The murder of Michael Brown in Ferguson by a white police office is a miscarriage of justice and sets the country back forty years. It says to me, that my life as a black man in America and the lives of my children are not valuable. It also says to me that a white officer can shoot me or any one who looks like me if he only says he was in fear for his life – even if the facts and eyewitness accounts contradict that.
In Ferguson, I was hopeful that the grand jury would do something- even if only a small reprimand – to send a message to police officers around the country, that it is not okay to shoot an unarmed man 35 feet away from you with his hands in the air and ready to surrender. But this did not happen. And while many in the nation (like myself) were grieving over this miscarriage of justice another grand jury in New York refused to find any wrong doing in the choking of a black grandfather who was accused of selling cigarettes but was not a threat to anyone. Those two decisions made me feel as if someone punched me in the stomach and knocked all the wind out of my body.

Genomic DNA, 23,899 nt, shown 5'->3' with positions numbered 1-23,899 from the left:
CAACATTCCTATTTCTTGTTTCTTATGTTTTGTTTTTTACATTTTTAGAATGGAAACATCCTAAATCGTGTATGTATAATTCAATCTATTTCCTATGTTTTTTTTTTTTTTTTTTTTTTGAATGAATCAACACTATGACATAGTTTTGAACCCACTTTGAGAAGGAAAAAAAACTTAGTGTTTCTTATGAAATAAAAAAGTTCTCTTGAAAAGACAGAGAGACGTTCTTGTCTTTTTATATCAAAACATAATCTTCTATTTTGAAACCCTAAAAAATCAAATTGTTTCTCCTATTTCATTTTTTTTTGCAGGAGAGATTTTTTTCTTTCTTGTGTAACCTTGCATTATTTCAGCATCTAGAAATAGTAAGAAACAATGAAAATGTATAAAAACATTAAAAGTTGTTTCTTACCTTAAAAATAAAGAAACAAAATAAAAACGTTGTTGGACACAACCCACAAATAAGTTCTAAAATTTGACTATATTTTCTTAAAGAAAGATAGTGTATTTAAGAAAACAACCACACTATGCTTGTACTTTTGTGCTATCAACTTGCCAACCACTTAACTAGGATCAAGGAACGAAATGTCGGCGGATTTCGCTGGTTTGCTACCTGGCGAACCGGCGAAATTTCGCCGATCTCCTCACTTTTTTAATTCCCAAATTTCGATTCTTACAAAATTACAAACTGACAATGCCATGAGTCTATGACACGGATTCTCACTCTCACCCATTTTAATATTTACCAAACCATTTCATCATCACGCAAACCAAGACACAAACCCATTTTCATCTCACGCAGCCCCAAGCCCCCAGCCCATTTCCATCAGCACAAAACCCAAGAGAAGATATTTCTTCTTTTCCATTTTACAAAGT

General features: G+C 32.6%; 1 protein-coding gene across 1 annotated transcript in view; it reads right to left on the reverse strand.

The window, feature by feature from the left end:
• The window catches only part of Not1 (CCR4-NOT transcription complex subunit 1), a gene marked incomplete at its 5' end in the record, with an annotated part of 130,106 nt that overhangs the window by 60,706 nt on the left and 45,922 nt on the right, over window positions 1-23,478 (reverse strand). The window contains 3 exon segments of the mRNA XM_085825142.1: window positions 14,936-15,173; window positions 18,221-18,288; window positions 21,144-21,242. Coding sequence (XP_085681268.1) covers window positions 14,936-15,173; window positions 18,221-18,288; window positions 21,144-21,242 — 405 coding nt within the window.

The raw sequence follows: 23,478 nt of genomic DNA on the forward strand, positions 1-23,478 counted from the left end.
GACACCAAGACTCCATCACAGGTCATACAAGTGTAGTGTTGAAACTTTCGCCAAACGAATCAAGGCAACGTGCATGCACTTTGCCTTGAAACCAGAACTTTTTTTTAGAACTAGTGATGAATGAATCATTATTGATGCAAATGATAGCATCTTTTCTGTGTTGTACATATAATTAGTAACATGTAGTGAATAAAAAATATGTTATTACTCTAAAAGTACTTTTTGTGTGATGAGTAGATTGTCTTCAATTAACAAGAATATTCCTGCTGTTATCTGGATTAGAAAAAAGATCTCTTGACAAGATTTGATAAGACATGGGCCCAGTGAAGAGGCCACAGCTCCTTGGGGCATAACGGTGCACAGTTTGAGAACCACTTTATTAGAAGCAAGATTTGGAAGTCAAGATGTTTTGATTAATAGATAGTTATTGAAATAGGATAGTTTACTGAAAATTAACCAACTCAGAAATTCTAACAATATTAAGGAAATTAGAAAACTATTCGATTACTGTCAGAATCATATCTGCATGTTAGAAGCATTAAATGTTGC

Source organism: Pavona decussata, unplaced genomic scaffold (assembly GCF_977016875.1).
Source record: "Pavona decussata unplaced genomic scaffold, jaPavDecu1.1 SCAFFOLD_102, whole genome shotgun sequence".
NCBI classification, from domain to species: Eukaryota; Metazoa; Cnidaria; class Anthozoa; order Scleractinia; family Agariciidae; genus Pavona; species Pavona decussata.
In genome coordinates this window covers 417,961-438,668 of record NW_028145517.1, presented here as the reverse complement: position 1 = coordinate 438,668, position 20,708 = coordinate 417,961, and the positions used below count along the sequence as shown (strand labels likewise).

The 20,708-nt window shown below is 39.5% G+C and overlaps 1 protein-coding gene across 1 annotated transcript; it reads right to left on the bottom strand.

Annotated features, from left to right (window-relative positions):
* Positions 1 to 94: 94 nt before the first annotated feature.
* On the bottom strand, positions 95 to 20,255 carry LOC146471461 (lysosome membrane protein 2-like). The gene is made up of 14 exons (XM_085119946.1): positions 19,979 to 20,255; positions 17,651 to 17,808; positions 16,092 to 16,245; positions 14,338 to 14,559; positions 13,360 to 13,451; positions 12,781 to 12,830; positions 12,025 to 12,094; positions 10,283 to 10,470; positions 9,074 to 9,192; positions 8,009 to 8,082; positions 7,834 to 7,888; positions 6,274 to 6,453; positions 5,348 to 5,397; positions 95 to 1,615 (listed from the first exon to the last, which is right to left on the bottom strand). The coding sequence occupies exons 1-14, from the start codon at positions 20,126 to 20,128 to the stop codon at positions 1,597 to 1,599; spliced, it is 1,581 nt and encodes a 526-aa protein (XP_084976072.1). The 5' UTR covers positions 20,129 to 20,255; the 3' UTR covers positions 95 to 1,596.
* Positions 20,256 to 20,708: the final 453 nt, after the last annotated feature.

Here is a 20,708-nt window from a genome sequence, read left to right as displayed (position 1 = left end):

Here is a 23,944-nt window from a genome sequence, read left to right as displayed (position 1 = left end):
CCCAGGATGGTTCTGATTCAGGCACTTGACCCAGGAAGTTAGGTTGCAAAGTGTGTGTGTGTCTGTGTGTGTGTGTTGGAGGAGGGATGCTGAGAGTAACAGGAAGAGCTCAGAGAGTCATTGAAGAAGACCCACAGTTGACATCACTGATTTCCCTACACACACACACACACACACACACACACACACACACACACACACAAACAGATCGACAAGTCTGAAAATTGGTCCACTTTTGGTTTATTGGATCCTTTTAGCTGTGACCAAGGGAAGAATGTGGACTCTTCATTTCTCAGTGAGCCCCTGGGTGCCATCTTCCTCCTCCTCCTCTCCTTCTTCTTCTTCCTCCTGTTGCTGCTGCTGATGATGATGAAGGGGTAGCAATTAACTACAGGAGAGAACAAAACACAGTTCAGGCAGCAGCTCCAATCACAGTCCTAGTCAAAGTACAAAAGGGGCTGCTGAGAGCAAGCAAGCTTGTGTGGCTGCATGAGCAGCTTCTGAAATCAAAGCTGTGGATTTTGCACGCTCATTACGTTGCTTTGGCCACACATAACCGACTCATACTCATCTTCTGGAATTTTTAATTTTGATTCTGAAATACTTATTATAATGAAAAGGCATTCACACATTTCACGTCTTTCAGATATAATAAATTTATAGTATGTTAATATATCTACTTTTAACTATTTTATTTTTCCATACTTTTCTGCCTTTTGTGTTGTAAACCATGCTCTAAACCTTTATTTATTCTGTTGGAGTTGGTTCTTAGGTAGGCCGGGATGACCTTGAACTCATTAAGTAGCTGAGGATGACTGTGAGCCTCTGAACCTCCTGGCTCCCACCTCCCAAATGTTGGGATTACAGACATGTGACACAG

I am still grasping for air and I am still shocked and saddened.
My concern is this: if there is never any police sergeant on the scene to tell misbehaving officers to stop using excessive force; and then the justice system does not step up to the plate and say this wrong and you will be punished, then how can any black man in America feel that he will receive fair treatment on the streets or in a court of law?
It now seems obvious, that there are two justice systems in America, one for white people and one that denies black persons due process.
There is one thing, however, that gives me a reason to be hopeful.
Many protesters throughout the nation were also white men and women (and other races as well) saying that this is wrong. If enough Americans can continue this protest and insist that these killings stop and everyone be treated fairly, then perhaps one day we can have a country that protects all its citizens.
Ronald Burris, PhD., is Associate Professor of Church History American Baptist Seminary of the West
3 thoughts on “#Ferguson and A Reason to Hope”
Well-said Dr. Burris.
Thanks for blogging Dr. Burris!
I will continue with the protest, please continue to stand in the gap.
Thank you, Ron, for your wise and sensitive remarks. You stand in a great prophetic tradition. I support you all the way. As an ABSW historian emeritus I am pleased and proud to know that you are bringing an historical perspective to the difficulties of life in our times. In a strange way, historical perspective gives us hope for the future. Bless you Ron.